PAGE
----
Painting Elephants Get Online Gallery
by Hillary Mayell
National Geographic News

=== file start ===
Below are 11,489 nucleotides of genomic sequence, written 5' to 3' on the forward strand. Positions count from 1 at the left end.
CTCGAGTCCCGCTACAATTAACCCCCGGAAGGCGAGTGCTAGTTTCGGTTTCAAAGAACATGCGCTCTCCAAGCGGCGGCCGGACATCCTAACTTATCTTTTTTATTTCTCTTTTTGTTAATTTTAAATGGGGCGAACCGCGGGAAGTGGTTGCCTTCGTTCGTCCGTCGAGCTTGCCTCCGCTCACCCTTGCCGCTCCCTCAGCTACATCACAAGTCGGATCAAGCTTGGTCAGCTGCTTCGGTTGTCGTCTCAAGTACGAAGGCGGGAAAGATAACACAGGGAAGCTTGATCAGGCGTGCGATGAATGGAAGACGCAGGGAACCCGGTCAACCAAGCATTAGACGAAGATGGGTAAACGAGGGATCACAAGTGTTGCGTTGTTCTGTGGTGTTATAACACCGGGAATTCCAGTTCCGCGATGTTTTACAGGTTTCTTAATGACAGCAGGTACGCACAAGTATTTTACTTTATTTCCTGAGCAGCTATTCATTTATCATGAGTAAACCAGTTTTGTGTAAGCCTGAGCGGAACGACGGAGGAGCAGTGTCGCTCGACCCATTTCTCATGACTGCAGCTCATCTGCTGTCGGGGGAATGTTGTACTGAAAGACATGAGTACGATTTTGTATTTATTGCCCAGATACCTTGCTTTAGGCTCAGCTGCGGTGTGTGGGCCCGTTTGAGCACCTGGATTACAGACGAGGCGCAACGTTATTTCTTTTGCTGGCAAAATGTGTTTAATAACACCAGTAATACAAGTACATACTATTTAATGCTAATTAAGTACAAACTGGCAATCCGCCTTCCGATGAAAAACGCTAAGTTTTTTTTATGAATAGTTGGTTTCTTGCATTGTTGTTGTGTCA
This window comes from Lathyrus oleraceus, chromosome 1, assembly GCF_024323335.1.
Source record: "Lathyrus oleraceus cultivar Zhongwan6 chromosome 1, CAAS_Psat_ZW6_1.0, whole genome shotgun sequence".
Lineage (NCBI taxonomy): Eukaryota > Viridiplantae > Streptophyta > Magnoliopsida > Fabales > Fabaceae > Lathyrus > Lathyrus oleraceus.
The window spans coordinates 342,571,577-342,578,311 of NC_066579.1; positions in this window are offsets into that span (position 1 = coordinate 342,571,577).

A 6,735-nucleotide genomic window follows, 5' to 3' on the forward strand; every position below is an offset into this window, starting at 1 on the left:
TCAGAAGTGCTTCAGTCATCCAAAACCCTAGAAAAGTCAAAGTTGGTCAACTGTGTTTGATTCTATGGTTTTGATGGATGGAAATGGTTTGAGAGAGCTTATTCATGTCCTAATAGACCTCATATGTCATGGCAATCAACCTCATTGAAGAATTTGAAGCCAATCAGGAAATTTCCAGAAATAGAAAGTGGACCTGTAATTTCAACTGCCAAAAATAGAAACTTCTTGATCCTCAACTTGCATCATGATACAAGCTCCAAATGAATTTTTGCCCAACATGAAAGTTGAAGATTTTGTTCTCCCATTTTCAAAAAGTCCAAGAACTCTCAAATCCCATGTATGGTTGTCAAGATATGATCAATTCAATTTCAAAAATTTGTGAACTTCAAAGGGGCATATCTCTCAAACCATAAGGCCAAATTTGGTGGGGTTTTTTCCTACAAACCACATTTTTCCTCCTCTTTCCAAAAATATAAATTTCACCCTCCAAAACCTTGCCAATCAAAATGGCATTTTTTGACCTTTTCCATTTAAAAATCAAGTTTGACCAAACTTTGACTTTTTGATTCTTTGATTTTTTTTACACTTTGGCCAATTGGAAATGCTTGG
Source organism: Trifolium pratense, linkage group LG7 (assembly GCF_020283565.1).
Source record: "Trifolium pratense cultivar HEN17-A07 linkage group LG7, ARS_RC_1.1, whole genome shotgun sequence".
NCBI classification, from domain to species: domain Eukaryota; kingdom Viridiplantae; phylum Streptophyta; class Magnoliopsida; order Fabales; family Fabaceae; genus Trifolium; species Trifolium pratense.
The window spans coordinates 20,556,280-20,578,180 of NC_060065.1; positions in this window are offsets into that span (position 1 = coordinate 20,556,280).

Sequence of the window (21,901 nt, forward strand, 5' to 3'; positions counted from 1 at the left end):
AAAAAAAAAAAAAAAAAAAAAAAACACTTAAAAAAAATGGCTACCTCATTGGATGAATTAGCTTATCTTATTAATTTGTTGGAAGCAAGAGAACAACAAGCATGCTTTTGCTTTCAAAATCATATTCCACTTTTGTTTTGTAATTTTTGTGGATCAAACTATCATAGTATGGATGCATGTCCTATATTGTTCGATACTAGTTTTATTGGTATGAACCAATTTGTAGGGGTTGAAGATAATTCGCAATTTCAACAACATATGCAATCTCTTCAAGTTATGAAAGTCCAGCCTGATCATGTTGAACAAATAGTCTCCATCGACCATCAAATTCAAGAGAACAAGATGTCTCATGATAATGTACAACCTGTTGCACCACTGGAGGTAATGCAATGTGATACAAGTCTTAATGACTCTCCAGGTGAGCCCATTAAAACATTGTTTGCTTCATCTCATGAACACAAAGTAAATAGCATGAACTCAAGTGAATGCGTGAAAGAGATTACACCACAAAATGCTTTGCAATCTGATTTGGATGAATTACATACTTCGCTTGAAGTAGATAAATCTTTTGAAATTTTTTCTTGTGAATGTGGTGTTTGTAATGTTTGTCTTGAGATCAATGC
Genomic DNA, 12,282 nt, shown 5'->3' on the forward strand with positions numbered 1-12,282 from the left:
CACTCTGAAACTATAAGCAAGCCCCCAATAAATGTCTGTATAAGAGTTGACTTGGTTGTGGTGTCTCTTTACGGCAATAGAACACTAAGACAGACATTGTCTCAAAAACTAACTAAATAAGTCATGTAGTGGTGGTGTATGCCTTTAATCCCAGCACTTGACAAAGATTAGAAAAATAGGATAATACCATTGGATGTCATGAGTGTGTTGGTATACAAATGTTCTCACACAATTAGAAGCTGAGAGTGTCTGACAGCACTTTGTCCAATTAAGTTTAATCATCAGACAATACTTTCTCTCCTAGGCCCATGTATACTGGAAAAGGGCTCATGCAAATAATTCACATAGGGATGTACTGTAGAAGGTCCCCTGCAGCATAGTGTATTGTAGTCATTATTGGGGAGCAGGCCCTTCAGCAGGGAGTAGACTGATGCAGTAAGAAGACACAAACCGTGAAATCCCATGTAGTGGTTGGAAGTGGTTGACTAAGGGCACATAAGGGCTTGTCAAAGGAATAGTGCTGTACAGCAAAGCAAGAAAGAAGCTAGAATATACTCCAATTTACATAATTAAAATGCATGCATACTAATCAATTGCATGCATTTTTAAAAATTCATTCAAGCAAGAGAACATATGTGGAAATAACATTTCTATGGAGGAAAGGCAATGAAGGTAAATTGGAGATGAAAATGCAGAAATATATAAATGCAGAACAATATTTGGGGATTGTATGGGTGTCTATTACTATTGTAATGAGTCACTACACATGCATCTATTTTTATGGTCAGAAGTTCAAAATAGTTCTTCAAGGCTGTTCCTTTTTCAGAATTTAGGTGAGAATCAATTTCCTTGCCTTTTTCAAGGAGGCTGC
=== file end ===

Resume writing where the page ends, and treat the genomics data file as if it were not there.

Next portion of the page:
Paintings done by elephants have been sold at the elite auction houses such as Christie's and shown in museums and galleries around the world. Now the rising stars in the elephant art world have their own dedicated art gallery on the Internet, at Novica.com. Asian elephants have been trained for centuries to haul logs for the forestry industry, but deforestation and restrictions on logging have meant the loss of jobs for many of them. Animals that can no longer earn their keep are frequently abandoned, mistreated, and starved. For the past several years, Vitaly Komar and Alex Melamid, Russian-born conceptual artists based in New York, have been teaching domesticated elephants and their mahouts (elephants' lifelong trainers) how to paint. Komar and Melamid, who tried creating art with dogs in the early 1970s, learned of the plight of the Asian elephants in 1995 when the two artists were engaged in an art project at the Toledo Zoo in Ohio involving an African elephant named Renee. "Renee was just gorgeous -- long lashes, long legged, and very gifted, very talented," said Komar. He recalled that Don Red Fox, a Native American elephant trainer at the Toledo Zoo, "a brilliant man who devoted his life to elephants, taught us how to behave around them, how to touch them to create a bond-he opened a lot of secrets for us." Several elephant sanctuaries have been established in Southeast Asia, but funding is a perennial problem. Building on their experience working with Renee, Komar and Melamid went to Thailand in 1997 armed with huge canvases, paint, and brushes. In 1998 the artists founded the Lampang Elephant Art Academy at the Thai Elephant Conservation Center in Thailand. Novica, a commercial online arts agent associated with the National Geographic Society, is now representing 15 of the academies' painting elephants. About half of the money from sales of elephant art at Novica will go directly to elephant sanctuaries in Southeast Asia. "Only in America," said Komar, "could some crazy, idealistic idea become pragmatic charity." NEED FOR STIMULATION Elephants who paint aren't new. Paintings by Ruby, an Asian elephant who lived at the Phoenix Zoo in Arizona, sold for up to $5,000 in the late 1980s, said Dick George, a consultant with the zoo and author of a book on the early artist. "Ruby was about seven months old when she first came to the zoo," said George. "She lived with a goat and some chickens, but she didn't have an elephant companion for a number of years. She spent a lot of time drawing in the dirt with a stick, so to make her days more stimulating, her keeper bought her some art supplies." George said Ruby "was excited about painting right from the beginning." The elephants at the art academies in Southeast Asia are taught to hold a paintbrush with the tip of their trunks. Initially, the mahout guides the elephant's trunk over the canvas and offers rewards for good performance. "It only takes a few hours to a day to teach them," said Mia Fineman, an art historian whose book When Elephants Paint is an illustrated history of the Asian Elephant Art and Conservation Project. "But the elephant has to want to learn," she added. "Elephants in captivity are definitely bored, but it's a matter of disposition, an innate proclivity. Some will do it and some won't." STARS OF THE ELEPHANT ART SCENE Not all elephants can paint, and of those that do, some are better than others. "Ramona in Bali is really a star among elephant artists," said Roberto Milk, co-founder and CEO of Novica.com. "She's been painting for a long time, and her work has sold well in earlier auctions so she's really elevated her market level." There's definitely a learning curve. "The elephants learn quickly and clearly get better over time," said Catherine Ryan, vice president of communications for Novica. "'Better,' of course is an aesthetic judgment, but you can see the paintings get more complex when you compare an elephant's early work to later pieces." Ruby, the original elephant art star from Phoenix, chose her own colors, said George. "Ruby had a very keen sense of what color, in what sequence, she wanted," he said. In Southeast Asia, an elephant and its mahout are an art-making team, said Fineman. "The paintings are collaborations," she said, "a way of communicating between the animal and humans. The mahouts frequently are choosing the colors, and the elephants are applying the strokes. The elephants quickly master the fundamental techniques of painting, and also develop distinctive sensibilities and styles." Novica.com allows people to purchase beautiful art and give money to a worthy cause at the same time, said Milk, adding: "Our rallying cry is 'An elephant painting in every home.'" MEET THE ARTISTS The elephant artists whose work is exhibited by Novica.com have varied backgrounds. Here are some of their stories: ARDILA is a 22-year-old female born in the wild in Indonesia. Her parents were probably also wild elephants, so their names and whereabouts are unknown. Ardila was found wandering around local farmlands in 1995 and was moved to the Way Kambas Training Center in South Sumatra. She immigrated to Bali in 1997 and began painting lessons in 2001. ARUM was born in the wild in 1973 and first arrived at Way Kambas National Park in South Sumatra ten years later. She began her career giving rides and entertaining local tourists in the park before immigrating to Bali in 1997. Her mahout (trainer) is named Albert; he was also born in South Sumatra in 1973. The two traveled together to Bali in 1997. SENG WONG is the only male elephant artist in Bali. Born in the wild in 1981, he first arrived at Way Kambas National Park in South Sumatra in 1994. He is a very fast learner, and played the harmonica to entertain local tourists before learning to paint. Seng Wong's mahout is Immam Moustakim, who was born in Jembar, East Java, in 1972. RAMONA, a second-generation domesticated elephant, was born in Way Kambas National Park in South Sumatra in 1995. Her mother, Karsih, was an entertainer in the park who provided elephant rides and performed simple circus tricks to entertain tourists. Ramona's father was a wild bull elephant whose name and whereabouts are unknown. In 1996, Ramona's mother was transferred to Jambi in South Sumatra. With her background in the entertainment industry, there was little doubt that Ramona would succeed as an artist. She learned the harmonica before beginning her painting career in 1999 under the guidance of Komar and Melamid. Ramona's mahout, Jumadi, was also born in South Sumatra. THREATENED WITH EXTINCTION The World Wide Fund for Nature estimates that there are about 16,000 domesticated elephants in Southeast Asia. At the same time, Asian elephants in the wild are threatened with extinction. The World Conservation Union/IUCN estimates that at the start of the 20th century there were more than 100,000 Asian elephants in the wild; today the number is thought to be 35,000 to 50,000. Pressures from rapidly growing human populations are shrinking the Asian elephants' habitats. Elephant populations in the wild are small and genetically isolated because the elephants are cut off from their traditional migratory routes by human settlements. Human-animal conflicts are increasing. The result is often the death of an elephant-shot or poisoned by villagers protecting their homes and crops. Poaching for ivory, meat, and hides is also a widespread problem.